Full Text



Subject Linguistics

DOI: 10.1111/b.9780631214823.1999.x


These terms are associated with Corder. In various papers (e.g. 1967) the distinction is drawn between errors on the one hand and mistakes or lapses on the other. An error is a breach of the language's code, resulting in an unacceptable utterance; with L2 learners this might occur because ‘the learners have not yet internalized the formation rules of the code’ (1973: 259). Mistakes or lapses are ‘the result of some failure of performance’ (1967: 18). They occur when the language user (who might be a native speaker) makes a slip such as a false start or a confusion of structure. Corder's (1973) example is ‘that's a question which, if you were to press me, I wouldn't know how to answer it.’ (See competence/performance .) The above use of these terms is the generally accepted one, though Corder (1973) draws the distinctions differently. There he uses ‘error’ as above, but distinguishes between ‘lapses’ (the performance failures above) and ‘mistakes’ which are seen as the result of inappropriate usage; in a naval context, for example, a ‘ship’ might be referred to mistakenly as a ‘boat’. This usage has not become common. Johnson (1988) regards it important to distinguish L2 mistakes from errors, suggesting that different remedial action will be appropriate for each; to treat mistakes as if they were errors is, he argues, unhelpful (see error analysis ). ( 1967 ). The significance ... log in or subscribe to read full text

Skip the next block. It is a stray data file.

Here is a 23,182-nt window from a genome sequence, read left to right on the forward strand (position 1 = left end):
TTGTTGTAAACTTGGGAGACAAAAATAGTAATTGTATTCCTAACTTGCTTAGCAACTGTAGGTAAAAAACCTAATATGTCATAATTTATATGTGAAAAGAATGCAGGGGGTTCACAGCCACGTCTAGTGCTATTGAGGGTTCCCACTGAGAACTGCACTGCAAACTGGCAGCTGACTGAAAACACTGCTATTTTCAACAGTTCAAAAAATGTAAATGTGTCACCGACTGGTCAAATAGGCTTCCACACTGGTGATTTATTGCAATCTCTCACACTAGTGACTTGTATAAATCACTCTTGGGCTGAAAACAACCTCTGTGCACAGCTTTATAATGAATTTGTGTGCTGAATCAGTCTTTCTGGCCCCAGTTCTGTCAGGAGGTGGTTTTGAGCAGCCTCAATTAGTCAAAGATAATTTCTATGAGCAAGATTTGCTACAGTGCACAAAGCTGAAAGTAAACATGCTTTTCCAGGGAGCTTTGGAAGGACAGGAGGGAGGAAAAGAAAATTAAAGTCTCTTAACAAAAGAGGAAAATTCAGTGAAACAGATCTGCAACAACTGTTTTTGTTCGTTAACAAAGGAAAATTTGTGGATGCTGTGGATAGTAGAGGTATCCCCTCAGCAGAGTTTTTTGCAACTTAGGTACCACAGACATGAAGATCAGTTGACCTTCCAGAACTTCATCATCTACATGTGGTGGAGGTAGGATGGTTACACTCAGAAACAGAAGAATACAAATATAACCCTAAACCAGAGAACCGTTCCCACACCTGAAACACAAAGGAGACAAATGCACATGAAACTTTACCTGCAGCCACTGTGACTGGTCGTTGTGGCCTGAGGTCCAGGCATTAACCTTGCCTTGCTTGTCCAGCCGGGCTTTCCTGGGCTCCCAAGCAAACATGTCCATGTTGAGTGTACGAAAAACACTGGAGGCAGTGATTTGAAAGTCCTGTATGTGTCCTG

Log In

You are not currently logged-in to Blackwell Reference Online

If your institution has a subscription, you can log in here:


     Forgotten your password?

Find out how to subscribe.

Your library does not have access to this title. Please contact your librarian to arrange access.

[ access key 0 : accessibility information including access key list ] [ access key 1 : home page ] [ access key 2 : skip navigation ] [ access key 6 : help ] [ access key 9 : contact us ] [ access key 0 : accessibility statement ]

Blackwell Publishing Home Page

Blackwell Reference Online ® is a Blackwell Publishing Inc. registered trademark
Technology partner: Semantico Ltd.

Blackwell Publishing and its licensors hold the copyright in all material held in Blackwell Reference Online. No material may be resold or published elsewhere without Blackwell Publishing's written consent, save as authorised by a licence with Blackwell Publishing or to the extent required by the applicable law.

Back to Top